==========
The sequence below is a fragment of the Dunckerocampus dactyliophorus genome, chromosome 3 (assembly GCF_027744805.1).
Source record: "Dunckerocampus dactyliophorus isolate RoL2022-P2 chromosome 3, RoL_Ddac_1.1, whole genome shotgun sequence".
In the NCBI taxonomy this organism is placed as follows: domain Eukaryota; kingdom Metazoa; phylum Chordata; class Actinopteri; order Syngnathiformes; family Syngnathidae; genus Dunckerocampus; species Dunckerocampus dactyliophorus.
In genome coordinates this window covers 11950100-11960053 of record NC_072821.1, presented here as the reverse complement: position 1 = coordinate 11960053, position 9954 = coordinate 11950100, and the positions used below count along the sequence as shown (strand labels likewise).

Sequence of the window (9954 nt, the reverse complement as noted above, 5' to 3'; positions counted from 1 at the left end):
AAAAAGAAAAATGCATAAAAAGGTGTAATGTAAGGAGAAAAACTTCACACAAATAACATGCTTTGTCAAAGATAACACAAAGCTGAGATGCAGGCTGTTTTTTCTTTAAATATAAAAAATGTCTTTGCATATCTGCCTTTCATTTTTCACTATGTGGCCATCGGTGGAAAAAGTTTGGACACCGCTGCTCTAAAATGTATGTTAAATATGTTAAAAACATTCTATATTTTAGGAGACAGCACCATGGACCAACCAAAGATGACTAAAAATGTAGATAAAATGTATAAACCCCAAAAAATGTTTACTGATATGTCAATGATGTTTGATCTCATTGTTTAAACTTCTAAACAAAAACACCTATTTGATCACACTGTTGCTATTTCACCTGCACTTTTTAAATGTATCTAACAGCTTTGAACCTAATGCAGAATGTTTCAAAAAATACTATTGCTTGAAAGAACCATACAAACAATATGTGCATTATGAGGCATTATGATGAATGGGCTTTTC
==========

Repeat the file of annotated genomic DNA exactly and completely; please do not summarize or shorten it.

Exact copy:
The sequence below is a fragment of the Dunckerocampus dactyliophorus genome, chromosome 3 (assembly GCF_027744805.1).
Source record: "Dunckerocampus dactyliophorus isolate RoL2022-P2 chromosome 3, RoL_Ddac_1.1, whole genome shotgun sequence".
In the NCBI taxonomy this organism is placed as follows: domain Eukaryota; kingdom Metazoa; phylum Chordata; class Actinopteri; order Syngnathiformes; family Syngnathidae; genus Dunckerocampus; species Dunckerocampus dactyliophorus.
In genome coordinates this window covers 11950100-11960053 of record NC_072821.1, presented here as the reverse complement: position 1 = coordinate 11960053, position 9954 = coordinate 11950100, and the positions used below count along the sequence as shown (strand labels likewise).

Sequence of the window (9954 nt, the reverse complement as noted above, 5' to 3'; positions counted from 1 at the left end):
AAAAAGAAAAATGCATAAAAAGGTGTAATGTAAGGAGAAAAACTTCACACAAATAACATGCTTTGTCAAAGATAACACAAAGCTGAGATGCAGGCTGTTTTTTCTTTAAATATAAAAAATGTCTTTGCATATCTGCCTTTCATTTTTCACTATGTGGCCATCGGTGGAAAAAGTTTGGACACCGCTGCTCTAAAATGTATGTTAAATATGTTAAAAACATTCTATATTTTAGGAGACAGCACCATGGACCAACCAAAGATGACTAAAAATGTAGATAAAATGTATAAACCCCAAAAAATGTTTACTGATATGTCAATGATGTTTGATCTCATTGTTTAAACTTCTAAACAAAAACACCTATTTGATCACACTGTTGCTATTTCACCTGCACTTTTTAAATGTATCTAACAGCTTTGAACCTAATGCAGAATGTTTCAAAAAATACTATTGCTTGAAAGAACCATACAAACAATATGTGCATTATGAGGCATTATGATGAATGGGCTTTTC